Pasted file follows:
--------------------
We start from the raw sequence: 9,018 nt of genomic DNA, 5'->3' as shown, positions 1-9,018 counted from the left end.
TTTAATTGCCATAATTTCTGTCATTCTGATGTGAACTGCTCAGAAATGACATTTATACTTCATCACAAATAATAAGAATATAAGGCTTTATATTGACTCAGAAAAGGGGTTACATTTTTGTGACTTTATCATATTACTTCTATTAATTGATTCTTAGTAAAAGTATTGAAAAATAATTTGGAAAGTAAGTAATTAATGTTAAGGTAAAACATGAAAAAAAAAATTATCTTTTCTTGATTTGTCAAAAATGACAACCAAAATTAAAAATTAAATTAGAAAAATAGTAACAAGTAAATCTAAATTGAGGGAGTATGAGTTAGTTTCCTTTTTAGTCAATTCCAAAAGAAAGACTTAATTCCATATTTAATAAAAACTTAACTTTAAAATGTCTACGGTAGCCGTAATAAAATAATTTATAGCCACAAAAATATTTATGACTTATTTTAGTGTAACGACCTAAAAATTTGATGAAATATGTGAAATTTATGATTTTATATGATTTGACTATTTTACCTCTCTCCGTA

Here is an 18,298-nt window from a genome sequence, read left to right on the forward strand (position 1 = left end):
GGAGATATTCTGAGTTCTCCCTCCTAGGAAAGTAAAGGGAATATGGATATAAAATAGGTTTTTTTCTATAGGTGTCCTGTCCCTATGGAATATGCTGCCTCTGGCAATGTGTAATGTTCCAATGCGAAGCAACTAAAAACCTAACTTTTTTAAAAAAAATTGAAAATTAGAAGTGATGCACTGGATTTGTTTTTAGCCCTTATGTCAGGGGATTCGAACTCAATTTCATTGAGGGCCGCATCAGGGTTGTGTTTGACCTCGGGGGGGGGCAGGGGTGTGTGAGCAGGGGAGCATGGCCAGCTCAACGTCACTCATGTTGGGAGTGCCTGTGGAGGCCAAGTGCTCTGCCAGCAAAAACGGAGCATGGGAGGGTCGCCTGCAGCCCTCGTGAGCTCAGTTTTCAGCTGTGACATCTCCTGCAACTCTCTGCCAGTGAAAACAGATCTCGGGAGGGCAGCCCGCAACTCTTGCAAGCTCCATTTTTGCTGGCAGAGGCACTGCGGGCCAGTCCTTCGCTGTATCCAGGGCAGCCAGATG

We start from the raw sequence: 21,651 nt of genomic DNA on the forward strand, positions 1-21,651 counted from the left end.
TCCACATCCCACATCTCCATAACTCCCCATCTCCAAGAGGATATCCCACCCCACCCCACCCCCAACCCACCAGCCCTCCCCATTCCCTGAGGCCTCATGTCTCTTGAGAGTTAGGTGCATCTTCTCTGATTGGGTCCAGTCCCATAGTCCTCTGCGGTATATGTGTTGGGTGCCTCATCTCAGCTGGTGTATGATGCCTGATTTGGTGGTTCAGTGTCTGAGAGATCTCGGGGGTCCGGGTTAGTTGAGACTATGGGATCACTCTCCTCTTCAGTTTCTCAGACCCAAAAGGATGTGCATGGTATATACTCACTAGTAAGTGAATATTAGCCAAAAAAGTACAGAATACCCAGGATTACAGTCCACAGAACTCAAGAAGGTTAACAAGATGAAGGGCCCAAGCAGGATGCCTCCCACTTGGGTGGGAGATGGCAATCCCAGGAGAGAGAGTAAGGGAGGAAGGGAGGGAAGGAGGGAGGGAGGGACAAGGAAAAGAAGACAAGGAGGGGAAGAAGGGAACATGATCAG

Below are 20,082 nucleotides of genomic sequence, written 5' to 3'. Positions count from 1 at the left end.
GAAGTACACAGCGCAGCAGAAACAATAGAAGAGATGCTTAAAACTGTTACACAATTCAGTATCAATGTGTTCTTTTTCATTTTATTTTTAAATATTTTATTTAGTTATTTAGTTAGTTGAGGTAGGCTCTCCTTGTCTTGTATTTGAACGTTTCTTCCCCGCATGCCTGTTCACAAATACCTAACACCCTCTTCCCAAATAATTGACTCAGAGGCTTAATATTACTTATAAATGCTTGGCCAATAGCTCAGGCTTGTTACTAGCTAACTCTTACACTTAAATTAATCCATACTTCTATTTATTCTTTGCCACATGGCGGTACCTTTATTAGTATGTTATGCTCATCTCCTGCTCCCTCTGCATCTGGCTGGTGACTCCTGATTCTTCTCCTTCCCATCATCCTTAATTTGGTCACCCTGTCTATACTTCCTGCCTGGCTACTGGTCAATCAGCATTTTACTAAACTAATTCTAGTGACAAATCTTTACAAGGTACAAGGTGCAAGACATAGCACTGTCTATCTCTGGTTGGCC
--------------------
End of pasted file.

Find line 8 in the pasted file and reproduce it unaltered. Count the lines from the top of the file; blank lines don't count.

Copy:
GAAGTACACAGCGCAGCAGAAACAATAGAAGAGATGCTTAAAACTGTTACACAATTCAGTATCAATGTGTTCTTTTTCATTTTATTTTTAAATATTTTATTTAGTTATTTAGTTAGTTGAGGTAGGCTCTCCTTGTCTTGTATTTGAACGTTTCTTCCCCGCATGCCTGTTCACAAATACCTAACACCCTCTTCCCAAATAATTGACTCAGAGGCTTAATATTACTTATAAATGCTTGGCCAATAGCTCAGGCTTGTTACTAGCTAACTCTTACACTTAAATTAATCCATACTTCTATTTATTCTTTGCCACATGGCGGTACCTTTATTAGTATGTTATGCTCATCTCCTGCTCCCTCTGCATCTGGCTGGTGACTCCTGATTCTTCTCCTTCCCATCATCCTTAATTTGGTCACCCTGTCTATACTTCCTGCCTGGCTACTGGTCAATCAGCATTTTACTAAACTAATTCTAGTGACAAATCTTTACAAGGTACAAGGTGCAAGACATAGCACTGTCTATCTCTGGTTGGCC